Phoenix, Colorado’s Trans Community Choir arose out of a GALA Festival. The lack of trans representation at Denver 2012 prompted Sam Bullington to start his own trans chorus. However, Phoenix is hardly a typical GALA chorus – and it is not even a typical trans chorus.
To begin with, Phoenix is not just for trans folks. We are home for anyone who doesn’t fit neatly into the gender binary and anyone who has a stake in trans issues for whatever reason. Although many of our members are trans-identified, we also have singers who are parents, partners, friends, and allies, and everyone is welcome. While the personal journeys of trans identified people are beginning to get more attention and support in the mainstream, the gender, sexual and personal journeys of partners, family members, and friends of trans folks are largely invisible—the needs of this diverse community (aptly/unfortunately referred to as SOFFAs) are oftentimes erased, even to members themselves who are frequently so concerned with supporting the transgender person in their lives, they shut out the impact on their own experience.
Traditionally, support structures in trans communities are very segregated, with those on the masculine spectrum meeting in one room, those on the feminine spectrum in another room, and partners and family members in yet another room. Phoenix is a rare space where everyone touched by transgender issues can come together as one family, and each aspect of the community can find its experience reflected back. For instance, at GALA 2016 in Denver, Phoenix performed all original songs composed by choir members, including “Walk in this World,” a love song written about being partnered with a trans person.
Another aspect of our family-style model is that we are an intergenerational group. We not only have kids in our choir, but we frequently perform for kids. In February, we were invited to perform for 350 children at a local elementary school, in April we performed for a PFLAG gender expansive youth fashion show, and last weekend we performed at a trans youth family camp up in the mountains. In designing our program, the kids in our choir got to be leaders, and we ended up putting together a story, written by one of the parents in our group, about a transgender Raven in a community of animals (we all dressed like animals) with songs interwoven throughout the story. From the feedback we received from parents, teachers, the principal, and the artwork the kids made for us after our performance, it is clear that the kids find our message—about the importance of being seen for who you are on the inside, not how you are perceived on the outside—to be very welcomed and relevant to their lives.
As a collaborative arts collective, we are also not structured like a typical GALA chorus. Leadership is dispersed, decision-making is often collaborative, and we frequently engage in the creative process together, workshopping songs and performance concepts in an invigorating synergy—even with our audience! At the trans youth family camp, we recruited campers for key roles in Raven’s True Self and taught all the songs beforehand so the audience could perform the story with us. Numerous parents came over afterward to share how delighted they were by how interactive our program was.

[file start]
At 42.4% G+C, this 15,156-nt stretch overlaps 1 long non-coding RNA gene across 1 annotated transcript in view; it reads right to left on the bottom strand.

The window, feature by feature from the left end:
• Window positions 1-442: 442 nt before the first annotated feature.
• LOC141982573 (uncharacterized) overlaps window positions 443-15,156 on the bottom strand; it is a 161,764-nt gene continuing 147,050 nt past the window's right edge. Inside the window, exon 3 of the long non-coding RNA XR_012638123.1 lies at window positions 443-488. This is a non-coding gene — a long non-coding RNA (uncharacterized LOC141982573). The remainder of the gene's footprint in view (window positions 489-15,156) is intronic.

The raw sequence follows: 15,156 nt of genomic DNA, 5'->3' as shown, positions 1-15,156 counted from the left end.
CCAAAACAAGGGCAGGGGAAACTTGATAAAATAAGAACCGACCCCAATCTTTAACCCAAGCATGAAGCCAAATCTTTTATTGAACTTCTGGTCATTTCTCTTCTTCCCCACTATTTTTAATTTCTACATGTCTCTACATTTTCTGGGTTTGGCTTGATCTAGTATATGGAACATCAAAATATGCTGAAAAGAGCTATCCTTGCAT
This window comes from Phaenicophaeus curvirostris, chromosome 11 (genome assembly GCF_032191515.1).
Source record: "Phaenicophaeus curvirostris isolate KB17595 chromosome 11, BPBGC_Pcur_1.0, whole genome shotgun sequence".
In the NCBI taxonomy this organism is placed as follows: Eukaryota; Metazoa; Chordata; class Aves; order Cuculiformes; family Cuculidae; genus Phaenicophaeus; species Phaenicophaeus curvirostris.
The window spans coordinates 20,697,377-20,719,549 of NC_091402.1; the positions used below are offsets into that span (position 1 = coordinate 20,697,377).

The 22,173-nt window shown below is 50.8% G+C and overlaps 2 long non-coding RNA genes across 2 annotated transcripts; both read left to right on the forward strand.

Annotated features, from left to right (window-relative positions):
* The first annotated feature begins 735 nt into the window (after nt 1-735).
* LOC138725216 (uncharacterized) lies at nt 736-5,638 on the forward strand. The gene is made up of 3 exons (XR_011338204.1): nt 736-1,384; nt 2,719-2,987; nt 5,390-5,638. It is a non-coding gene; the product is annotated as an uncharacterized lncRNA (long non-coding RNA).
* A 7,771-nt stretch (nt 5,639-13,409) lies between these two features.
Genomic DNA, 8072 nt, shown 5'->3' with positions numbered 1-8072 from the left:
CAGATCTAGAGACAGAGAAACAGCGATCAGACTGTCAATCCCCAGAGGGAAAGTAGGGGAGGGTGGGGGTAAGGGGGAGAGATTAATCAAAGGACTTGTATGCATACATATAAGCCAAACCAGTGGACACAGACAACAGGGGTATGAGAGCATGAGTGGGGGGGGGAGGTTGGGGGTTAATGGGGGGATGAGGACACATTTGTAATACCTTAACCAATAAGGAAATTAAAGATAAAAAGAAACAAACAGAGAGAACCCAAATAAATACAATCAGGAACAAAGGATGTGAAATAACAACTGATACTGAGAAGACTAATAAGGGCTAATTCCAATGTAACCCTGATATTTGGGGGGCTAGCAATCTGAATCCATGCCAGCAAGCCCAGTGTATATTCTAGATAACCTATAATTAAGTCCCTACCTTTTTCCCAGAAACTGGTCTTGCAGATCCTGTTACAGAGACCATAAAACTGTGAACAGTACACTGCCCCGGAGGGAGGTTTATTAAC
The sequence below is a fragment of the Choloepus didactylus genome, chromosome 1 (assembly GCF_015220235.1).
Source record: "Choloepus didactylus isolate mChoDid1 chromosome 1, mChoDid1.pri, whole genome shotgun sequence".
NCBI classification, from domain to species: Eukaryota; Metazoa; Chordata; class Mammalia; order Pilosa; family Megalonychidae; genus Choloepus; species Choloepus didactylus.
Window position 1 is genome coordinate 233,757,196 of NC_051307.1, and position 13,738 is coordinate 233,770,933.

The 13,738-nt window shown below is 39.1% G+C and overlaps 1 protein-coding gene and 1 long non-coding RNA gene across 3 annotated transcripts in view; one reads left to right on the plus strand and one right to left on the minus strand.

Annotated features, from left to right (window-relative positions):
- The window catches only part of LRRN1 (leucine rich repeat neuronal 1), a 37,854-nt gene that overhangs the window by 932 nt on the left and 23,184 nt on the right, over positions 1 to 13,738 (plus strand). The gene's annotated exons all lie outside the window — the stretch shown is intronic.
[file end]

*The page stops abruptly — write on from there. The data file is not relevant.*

We not only collaborate within our group, but we have strong collaborative relationships with other local groups as well. After being invited to share a concert on authenticity last April with Resonance Women’s Chorus, this past April we had a collaborative concert with Mosaic Gospel Choir and we are currently preparing for a December collaborative concert with the Denver Gay Men’s Chorus.
Community engagement and social justice are core to our mission and we perform frequently at community events, accumulating 24 performances in our short 2 years together. However, our commitment to social justice does not begin and end with trans issues, nor even queer issues. We are as strongly committed to racial justice—aligning ourselves particularly with Black Lives Matter—as well as gender justice more broadly, regularly singing at Take Back the Night marches, and in May we co-organized a flash mob for peace at an outdoor mall in Boulder.
In our collaborative concert with Mosaic, we made the potentially controversial decision to include Janelle Monet’s “Hell You Talmbout” (https://www.youtube.com/watch?v=fumaCsQ9wKw) in our programming choices, a song drawn from the Black Lives Matter movement, which prompted a fruitful season-long exploration of issues of cultural appropriation and the best ways for largely white choirs to engage with racial justice. For our audience, we created an altar, handouts, and a photo/story display to educate folks about the individuals named in the song (we added several trans women of color who have been killed so far in 2017) and, together with SURJ (Showing Up for Racial Justice, a national network organizing white people working for racial justice), we held a community race dialogue afterwards that was well attended. We plan to carry our commitment to racial justice into our fall programming, revisiting the individuals named in “Hell You Talmbout” in a photo slide show set to another song, and the director and accompanist for Phoenix are currently working on a composition about white fear/white violence so that white communities are not always reliant on communities of color to be able to speak about racial justice.
Not exactly a traditional chorus, Phoenix is more of a safe space to grow and take risks of self-exploration—whether around gender and identity, creativity and voice, or leadership and community building. We are builders of the new world, a sanctuary for anyone who has felt marginalized or unwelcome. We see trans people as leaders in the collective transformation we are currently experiencing in society and share our vision for that new world in our music.